Right To Be Heard campaign: Not brand ambassador for Modi, just promoting Gujarat Tourism, says Amitabh Bachchan

(Left) Narendra Modi and Amitabh Bachchan

It was a Bachchan blockbuster at Town Hall as the towering, larger-than-life Shenshah of the 70mm screen was again tossed under the cameras to be grilled, heard and answered by a starry-eyed gathering of fans and students of Mumbai at Headlines Today’s Right To Be Heard programme.  Full Coverage: Right To Be Heard Campaign

The unfading charm, the deep baritone and his timeless appeal was all pervasive as a candid Big B answered questions ranging from his tryst with politics to his relationship with Narendra Modi and the hairpin bends on the road to stardom.

Questioned on the ideological dichotomy of the Bachchans with wife Jaya in the Samajwadi camp and Big B himself sharing space with Hindutva poster boy Narendra Modi , the superstar stoutly denied being a brand ambassador of Modi.

“The Gujarat campaign is a push for tourism. It has nothing do with the political beliefs of Modi. Gujarat is a part of India and I support tourism in that part of the country. I am promoting my country. I don’t see any wrong in that. My tourism campaign doesn’t mean I am aligning myself to Modi. In a democratic society, we follow certain democratic rules and accordingly if he’s chosen in a role which is Prime Minister, that’s the choice of the people,” he said.

Amitabh Bachchan
Amitabh Bachchan at Headlines Today’s Right To Be Heard programme

Though he covertly campaigned for the Samajwadi Party during the 2007 polls, Bachchan said, “I have never publicly expressed any political thought or ideology ever since I left politics. I have remained apolitical in my public standing. I went into politics on an emotional note only to find it’s not just about emotion, it’s more complicated. Politics is about caste, creed, colour and machinations. I was not qualified for it and I accepted it and moved out.”

Big B refused to dwell on his thorny relationship with India’s most powerful dynasty – Gandhis – calling it “something very personal”. But for the first time, he bared his soul on why he took the political plunge and his miraculous return from death after the ‘Coolie’ mishap in 1982.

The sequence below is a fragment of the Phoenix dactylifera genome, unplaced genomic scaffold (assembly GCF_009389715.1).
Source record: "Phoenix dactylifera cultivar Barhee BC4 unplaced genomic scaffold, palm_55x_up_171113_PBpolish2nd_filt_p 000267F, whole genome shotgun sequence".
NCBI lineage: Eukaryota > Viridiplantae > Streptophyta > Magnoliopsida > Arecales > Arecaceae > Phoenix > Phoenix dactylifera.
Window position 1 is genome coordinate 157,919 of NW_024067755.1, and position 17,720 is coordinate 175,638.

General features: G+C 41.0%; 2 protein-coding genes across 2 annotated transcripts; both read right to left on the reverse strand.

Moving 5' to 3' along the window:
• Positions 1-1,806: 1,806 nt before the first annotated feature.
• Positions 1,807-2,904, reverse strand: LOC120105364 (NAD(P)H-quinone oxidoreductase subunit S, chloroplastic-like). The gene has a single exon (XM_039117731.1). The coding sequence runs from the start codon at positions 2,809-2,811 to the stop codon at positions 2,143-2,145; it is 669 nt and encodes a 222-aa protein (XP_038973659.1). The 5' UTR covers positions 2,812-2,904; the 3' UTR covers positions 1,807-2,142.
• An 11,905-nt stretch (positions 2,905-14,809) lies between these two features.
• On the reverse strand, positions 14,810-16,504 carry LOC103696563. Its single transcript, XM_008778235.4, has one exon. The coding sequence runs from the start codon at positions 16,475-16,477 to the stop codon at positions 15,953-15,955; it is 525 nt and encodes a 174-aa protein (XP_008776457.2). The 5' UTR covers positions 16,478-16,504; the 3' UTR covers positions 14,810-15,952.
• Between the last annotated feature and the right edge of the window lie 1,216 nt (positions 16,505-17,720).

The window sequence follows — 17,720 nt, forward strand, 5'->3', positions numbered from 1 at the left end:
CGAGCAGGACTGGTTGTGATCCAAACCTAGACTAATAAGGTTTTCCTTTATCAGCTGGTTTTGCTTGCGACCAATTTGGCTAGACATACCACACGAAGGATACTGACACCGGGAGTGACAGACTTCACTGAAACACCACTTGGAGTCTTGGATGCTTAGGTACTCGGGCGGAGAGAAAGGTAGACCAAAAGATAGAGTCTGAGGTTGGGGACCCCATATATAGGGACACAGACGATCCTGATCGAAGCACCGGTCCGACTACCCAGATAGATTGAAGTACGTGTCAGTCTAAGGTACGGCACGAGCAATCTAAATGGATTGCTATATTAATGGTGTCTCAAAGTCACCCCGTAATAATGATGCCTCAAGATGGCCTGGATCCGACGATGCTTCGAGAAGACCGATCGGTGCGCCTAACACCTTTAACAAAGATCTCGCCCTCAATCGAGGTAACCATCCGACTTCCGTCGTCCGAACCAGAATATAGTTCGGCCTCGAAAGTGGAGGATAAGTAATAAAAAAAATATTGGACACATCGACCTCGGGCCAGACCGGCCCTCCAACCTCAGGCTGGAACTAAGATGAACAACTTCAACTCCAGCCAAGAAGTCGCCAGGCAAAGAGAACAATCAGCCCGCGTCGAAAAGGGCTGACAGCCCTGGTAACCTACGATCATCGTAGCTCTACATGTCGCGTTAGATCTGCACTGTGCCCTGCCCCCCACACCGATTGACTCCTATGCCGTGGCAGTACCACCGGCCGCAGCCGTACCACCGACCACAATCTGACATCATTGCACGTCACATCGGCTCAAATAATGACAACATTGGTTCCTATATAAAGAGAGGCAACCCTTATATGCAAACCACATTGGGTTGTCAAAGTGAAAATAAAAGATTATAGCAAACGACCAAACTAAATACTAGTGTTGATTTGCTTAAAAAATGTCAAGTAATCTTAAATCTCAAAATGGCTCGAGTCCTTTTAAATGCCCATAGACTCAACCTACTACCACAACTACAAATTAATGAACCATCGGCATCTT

“I actually died for a few minutes. And it was the prayers of millions of Indians that resurrected me. I had never known so much love and affection. I was overwhelmed by stories of sacrifice. I felt it was time to pay back by doing something constructive for the nation. This played on my mind when Rajivji asked me to contest an election.”

But is there a co-relation between raunchy item songs, the manner in which women are projected on the big screen and the growing incidence of rape ? “Cinema is a 20th century phenomenon and to say that rapes did not happen before is stupidity. Hindi cinema gives poetic justice within 3 hours. Many of us don’t get poetic justice in a lifetime. We show rape as evil and the villain is punished within 3 hours.”

But Bollywood’s biggest star did not get swift poetic justice when his name was dragged into the Bofors scandal. “Those were very turbulent times for me and my family. I was branded a traitor and people would hurl expletives on me on the streets. One day, my father called me and asked if I did anything wrong. That day, I decided to wipe out the Bofors taint. We moved court and I single-handedly fought to clear my name.”

Right To Be Heard programme
A rapt audience listens to Amitabh Bachchan muse about life, universe and everything else in between, at Headlines Today’s Right To Be Heard campaign

If Bofors threatened to demolish his stardom, Bollywood’s angry young man recounts how one evening in 1971, he suddenly walked out of the shadows of anonymity to bask in the halo of celebrity.

“I had just finished shooting for Anand with Rajesh Khanna. I would feel important when people would ask me about Rajesh Khanna. He was God then. One evening, I was returning from work and was refilling my old Fiat at a petrol pump at Kurla, when I suddenly found people flocking around me. Anand’s 3:30 show had hit the theatres in Mumbai that day. People were suddenly beginning to recognize me. That day, recognition came,” Bachchan said.

And the man with an iconic status is self-confessedly petrified of press conferences. But he prefers to talk to his fans on social media. Talking about the government’s bid to muzzle social networking sites, Big B said, “It’s a new media and it will go through these initial hiccups. It’s a trial and error process, but in the end freedom of speech must rule and that’s a tenet of democracy.”

A genius of reinvention, Bachchan says he’s not sure when he will hang his boots. “I am playing character roles and even this will disappear one day. But nobody else other than me will decide on my retirement.”

At 70 years of age, the 70mm still beckons. And the legend lives on.

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